Let the liquid sit until it is cool enough to handle, then strain out the fruit and return the liquid to the pot or bowl. Lower the fabric into the dye bath and press it down with a spoon so all of the fabric is covered. (If needed, set a mug or small heavy bowl on the shirt to keep it submerged.) Let it soak for 8 to 24 hours (the longer the soak, the richer the final color), then remove the shirt from the dye. Rinse it thoroughly in cold water until the water runs clear, then hang it to dry or toss it in the dryer.

3. Dyeing With Vegetables and Herbs

It takes more time to coax color out of veggies and herbs, and their dyes tend to be very subtle, but it's worth experimenting with them. The results can be very surprising: Beet roots, for instance, produce a bright pink dye, but the color nearly disappears when you rinse and dry the fabric. You probably wouldn't expect much from the skins of yellow onions, but they yield lovely shades of orange as a dye, even though the dye bath looks rosy pink. Tomato fruits produce a very pale pink, carrot roots produce light orange and celery leaves yield a light yellow. Spearmint, peppermint and thyme also produce shades of yellow.

Use about 1 cup of chopped vegetables or herbs for every 2 cups of water. (For an adult small shirt, that's 5 cups of chopped material in 10 cups of water; use more or less plant material and water for larger or smaller shirts.) Put the chopped material and water in a stainless steel cooking pot and bring to a boil, then turn down the heat. Let simmer for about 1 hour, stirring occasionally, then turn off the heat.

Let the liquid sit until it is cool enough to handle, then strain out the plant material and return the liquid to the pot. Lower the fabric into the dye and press it down with a spoon so all of the fabric is covered. Bring the liquid to a boil again, then turn down the heat and let the dye bath simmer for about an hour, stirring occasionally. Turn off the heat and let the fabric soak for 12 to 24 hours. (If needed, set a mug or small heavy bowl on the shirt to keep it submerged.) Remove the shirt from the dye, rinse it thoroughly in cold water until the water runs clear, then hang it to dry or toss it in the dryer.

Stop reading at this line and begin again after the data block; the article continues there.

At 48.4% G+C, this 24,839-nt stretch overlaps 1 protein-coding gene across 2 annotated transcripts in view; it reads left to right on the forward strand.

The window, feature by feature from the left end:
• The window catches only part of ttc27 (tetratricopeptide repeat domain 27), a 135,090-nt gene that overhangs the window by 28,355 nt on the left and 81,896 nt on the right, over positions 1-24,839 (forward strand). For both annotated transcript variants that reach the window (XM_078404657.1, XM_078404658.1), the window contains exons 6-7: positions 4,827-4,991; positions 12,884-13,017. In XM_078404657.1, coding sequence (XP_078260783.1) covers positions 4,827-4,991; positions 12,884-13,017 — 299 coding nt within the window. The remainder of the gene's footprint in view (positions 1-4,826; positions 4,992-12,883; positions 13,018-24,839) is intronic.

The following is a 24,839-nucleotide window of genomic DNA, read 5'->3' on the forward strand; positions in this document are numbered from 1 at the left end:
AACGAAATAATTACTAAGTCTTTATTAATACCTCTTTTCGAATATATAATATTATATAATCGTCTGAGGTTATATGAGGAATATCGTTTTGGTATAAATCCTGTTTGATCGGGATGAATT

4. Color From Coffee and Tea

As you might expect, coffee- and tea-based dyes produce pretty shades of brown. Used coffee grounds work fine. Different kinds of tea produce a range of results: Green and white teas produce much lighter shades of brown than black tea.

Use 1/2 cup of coffee grounds or one tea bag for every cup of water. (For an adult small shirt, that's 5 cups of coffee grounds or 10 tea bags in 10 cups of water; use more or less ingredients and water for larger or smaller shirts.) Put the coffee grounds or tea bags and water in a stainless steel cooking pot, bring to a boil, let simmer for about 15 minutes, then turn off the heat.

Lower the fabric into the dye bath and press it down with a spoon so all of the fabric is covered. (If needed, set a mug or small heavy bowl on the shirt to keep it submerged.) Let the shirt soak for 12 to 24 hours. Remove it from the dye, rinse it thoroughly in cold water until the water runs clear, then hang it to dry or toss it in the dryer.

Try a Unique Twist

Add extra interest to your natural dyeing project by using a tie-dye technique. Fold and/or roll your shirt, then wrap it tightly with rubber bands every inch or two along its length. Thick rubber bands, like those used for produce, are best, but thin ones can work, too. The parts of the shirt covered by the rubber bands will absorb little or no dye, so for the clearest pattern on your finished shirt, wrap the rubber bands as closely as possible (even overlap them, if you can). If there's printing on the rubber bands, try to keep the printed side out, so the ink doesn't rub off on the fabric.

Add the rubber-banded shirt to the dye bath and make sure it's completely covered. In a strong dye, such as turmeric or any berry, a 15- to 30-minute soak should be enough to create a pattern; in weaker dyes, let it sit anywhere from an hour to overnight. Remove the shirt and squeeze out the excess liquid. Take off the rubber bands, shake out the shirt and let it dry. Rinse it thoroughly in cold water until the water runs clear, then hang the shirt to dry or toss it in the dryer.

Wash With Care

Treat your finished shirts gently: Wash them individually in cold water, with a mild detergent, and don't hang them in direct sun to dry.